On May 10, 2013, Avant again saw Dr. Hatcher when she presented for assessment of a headache. Id. at 369. Avant described the headache as dull, located throughout her entire head, and denied any relieving factors. Id. Dr. Hatcher noted that Avant's symptoms included blurred vision, dizziness, fever, nausea, phonophobia, and photophobia. Id. He added Tylenol 300 mg/codeine No. 3 30 mg (up to four times per day to relieve headache pain) to Avant's daily medication regimen, which at this time also included Prilosec 40 mg, Ultram 300 mg, Ibuprofen 2400 mg, Imitrex 200 mg, and Clindamycin HCl 600 mg (for ten days). Id. at 370.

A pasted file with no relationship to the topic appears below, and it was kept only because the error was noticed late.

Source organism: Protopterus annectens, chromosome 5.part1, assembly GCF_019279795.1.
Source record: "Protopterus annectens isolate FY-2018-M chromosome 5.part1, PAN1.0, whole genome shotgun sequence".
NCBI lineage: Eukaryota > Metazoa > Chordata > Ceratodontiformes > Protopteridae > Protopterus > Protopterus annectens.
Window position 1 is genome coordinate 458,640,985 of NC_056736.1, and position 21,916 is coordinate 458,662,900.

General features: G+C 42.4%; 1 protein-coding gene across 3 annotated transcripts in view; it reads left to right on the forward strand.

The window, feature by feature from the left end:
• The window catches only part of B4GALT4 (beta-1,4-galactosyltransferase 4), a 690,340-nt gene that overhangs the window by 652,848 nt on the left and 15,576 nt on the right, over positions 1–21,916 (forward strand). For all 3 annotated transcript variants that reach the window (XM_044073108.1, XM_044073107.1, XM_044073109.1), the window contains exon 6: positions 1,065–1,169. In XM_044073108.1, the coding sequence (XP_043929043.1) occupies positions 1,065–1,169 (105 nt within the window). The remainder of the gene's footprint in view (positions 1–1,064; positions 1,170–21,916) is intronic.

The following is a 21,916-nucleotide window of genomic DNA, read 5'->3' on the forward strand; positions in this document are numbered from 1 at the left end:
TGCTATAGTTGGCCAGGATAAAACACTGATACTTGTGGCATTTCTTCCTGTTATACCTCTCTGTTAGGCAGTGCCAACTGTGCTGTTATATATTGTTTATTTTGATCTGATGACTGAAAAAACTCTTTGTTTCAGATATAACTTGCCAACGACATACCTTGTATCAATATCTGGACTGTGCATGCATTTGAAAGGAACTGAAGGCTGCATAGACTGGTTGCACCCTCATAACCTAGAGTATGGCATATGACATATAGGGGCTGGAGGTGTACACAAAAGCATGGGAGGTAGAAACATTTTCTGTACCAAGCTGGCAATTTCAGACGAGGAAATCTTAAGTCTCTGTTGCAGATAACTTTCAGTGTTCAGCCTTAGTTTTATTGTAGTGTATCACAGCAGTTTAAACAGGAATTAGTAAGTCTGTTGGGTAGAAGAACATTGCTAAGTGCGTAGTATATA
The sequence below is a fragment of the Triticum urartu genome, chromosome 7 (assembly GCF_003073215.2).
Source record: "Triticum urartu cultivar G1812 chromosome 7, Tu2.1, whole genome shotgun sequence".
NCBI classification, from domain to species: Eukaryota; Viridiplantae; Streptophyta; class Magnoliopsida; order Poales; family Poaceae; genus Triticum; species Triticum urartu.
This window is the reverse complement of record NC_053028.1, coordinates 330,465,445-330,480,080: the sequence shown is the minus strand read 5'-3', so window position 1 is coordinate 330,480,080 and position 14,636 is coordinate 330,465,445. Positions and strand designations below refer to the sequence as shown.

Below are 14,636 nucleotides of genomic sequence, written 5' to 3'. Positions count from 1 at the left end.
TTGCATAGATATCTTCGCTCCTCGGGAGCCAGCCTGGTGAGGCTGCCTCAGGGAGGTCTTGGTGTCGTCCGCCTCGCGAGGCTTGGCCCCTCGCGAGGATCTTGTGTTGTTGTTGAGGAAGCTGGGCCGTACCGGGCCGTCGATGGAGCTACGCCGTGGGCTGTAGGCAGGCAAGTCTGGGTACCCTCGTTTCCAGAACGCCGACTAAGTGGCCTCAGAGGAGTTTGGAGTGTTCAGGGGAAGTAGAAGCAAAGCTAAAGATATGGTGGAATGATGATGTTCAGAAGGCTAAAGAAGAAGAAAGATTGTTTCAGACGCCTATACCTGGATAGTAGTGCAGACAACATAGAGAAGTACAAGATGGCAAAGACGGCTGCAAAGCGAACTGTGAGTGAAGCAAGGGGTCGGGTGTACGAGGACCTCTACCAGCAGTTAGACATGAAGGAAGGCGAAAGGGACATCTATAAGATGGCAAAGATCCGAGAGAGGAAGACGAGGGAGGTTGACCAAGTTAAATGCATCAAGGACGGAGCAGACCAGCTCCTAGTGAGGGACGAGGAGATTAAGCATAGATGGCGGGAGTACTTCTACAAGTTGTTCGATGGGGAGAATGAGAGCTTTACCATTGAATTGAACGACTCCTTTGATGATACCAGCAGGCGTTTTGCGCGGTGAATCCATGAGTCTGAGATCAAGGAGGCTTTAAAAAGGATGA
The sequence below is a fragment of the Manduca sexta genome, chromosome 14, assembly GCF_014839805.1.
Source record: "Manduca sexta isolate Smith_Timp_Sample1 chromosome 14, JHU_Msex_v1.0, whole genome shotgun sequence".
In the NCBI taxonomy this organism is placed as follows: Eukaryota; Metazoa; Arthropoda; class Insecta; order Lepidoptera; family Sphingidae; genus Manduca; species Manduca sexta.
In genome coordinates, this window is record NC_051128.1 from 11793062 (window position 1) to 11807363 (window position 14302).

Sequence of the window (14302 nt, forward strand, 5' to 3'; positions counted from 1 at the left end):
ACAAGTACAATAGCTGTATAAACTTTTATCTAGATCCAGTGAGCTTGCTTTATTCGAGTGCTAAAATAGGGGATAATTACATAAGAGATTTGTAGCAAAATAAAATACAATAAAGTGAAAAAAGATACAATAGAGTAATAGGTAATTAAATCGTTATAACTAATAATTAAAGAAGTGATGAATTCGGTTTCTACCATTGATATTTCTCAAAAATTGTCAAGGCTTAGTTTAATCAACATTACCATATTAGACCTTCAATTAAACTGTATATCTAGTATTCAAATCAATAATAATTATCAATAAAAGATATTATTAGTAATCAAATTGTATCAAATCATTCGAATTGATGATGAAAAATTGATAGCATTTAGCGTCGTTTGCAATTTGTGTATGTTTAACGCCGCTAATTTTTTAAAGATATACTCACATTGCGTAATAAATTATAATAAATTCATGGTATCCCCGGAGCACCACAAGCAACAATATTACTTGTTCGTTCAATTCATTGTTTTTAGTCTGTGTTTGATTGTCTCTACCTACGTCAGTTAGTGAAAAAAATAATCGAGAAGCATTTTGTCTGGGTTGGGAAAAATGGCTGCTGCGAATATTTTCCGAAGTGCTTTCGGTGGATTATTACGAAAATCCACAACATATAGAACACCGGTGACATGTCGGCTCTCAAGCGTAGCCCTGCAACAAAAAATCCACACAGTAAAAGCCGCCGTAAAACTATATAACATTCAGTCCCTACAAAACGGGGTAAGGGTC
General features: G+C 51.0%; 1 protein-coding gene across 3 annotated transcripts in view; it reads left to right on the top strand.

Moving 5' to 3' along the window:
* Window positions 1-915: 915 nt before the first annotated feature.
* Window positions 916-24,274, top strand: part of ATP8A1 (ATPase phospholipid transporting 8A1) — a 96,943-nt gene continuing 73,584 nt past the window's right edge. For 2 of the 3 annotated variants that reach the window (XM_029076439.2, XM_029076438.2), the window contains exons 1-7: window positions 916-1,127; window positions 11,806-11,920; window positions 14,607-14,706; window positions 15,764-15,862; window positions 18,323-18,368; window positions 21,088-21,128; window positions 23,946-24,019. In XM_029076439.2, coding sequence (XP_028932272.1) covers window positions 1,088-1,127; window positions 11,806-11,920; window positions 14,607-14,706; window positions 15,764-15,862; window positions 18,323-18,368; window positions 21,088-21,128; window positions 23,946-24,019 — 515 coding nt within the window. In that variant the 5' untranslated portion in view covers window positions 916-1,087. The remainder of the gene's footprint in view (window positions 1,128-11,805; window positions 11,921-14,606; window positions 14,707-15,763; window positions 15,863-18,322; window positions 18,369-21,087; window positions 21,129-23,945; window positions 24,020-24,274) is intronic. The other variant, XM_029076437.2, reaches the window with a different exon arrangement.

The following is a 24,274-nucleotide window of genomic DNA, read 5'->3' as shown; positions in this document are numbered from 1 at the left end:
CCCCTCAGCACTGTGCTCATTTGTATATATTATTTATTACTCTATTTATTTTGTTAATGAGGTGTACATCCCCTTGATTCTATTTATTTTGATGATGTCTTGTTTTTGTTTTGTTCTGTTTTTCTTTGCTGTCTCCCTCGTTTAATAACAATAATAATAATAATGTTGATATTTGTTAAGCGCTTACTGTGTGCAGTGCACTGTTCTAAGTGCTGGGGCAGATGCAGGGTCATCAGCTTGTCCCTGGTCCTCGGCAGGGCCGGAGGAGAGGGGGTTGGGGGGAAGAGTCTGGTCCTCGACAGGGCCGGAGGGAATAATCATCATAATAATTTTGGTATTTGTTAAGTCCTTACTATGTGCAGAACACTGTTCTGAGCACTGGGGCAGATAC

On July 31, 2013, Avant saw Dr. Hatcher for a motor vehicle accident follow-up. Avant indicated that she experienced constant, aching, bumping pain in her right wrist, and that there were no relieving factors. Id. at 374. She rated the pain severity at five out of ten. Id. Her symptoms included crepitus, decreased mobility, swelling, tenderness, weakness, bruising, difficulty sleeping, instability, limping, locking, night pain and consequential awakening, and numbness, popping, spasms, tingling in her arms and legs. Id. Dr. Hatcher noted that Avant had bursitis/tendonitis, post-concussion syndrome, neck pain, and that she dealt with ramifications from a motor vehicle accident of unspecified nature. Id. at 375. He prescribed Vicodin (Hydrocodone Bitartrate 5 mg, acetaminophen 325 mg) to be taken up to four times per day. Id. at 376.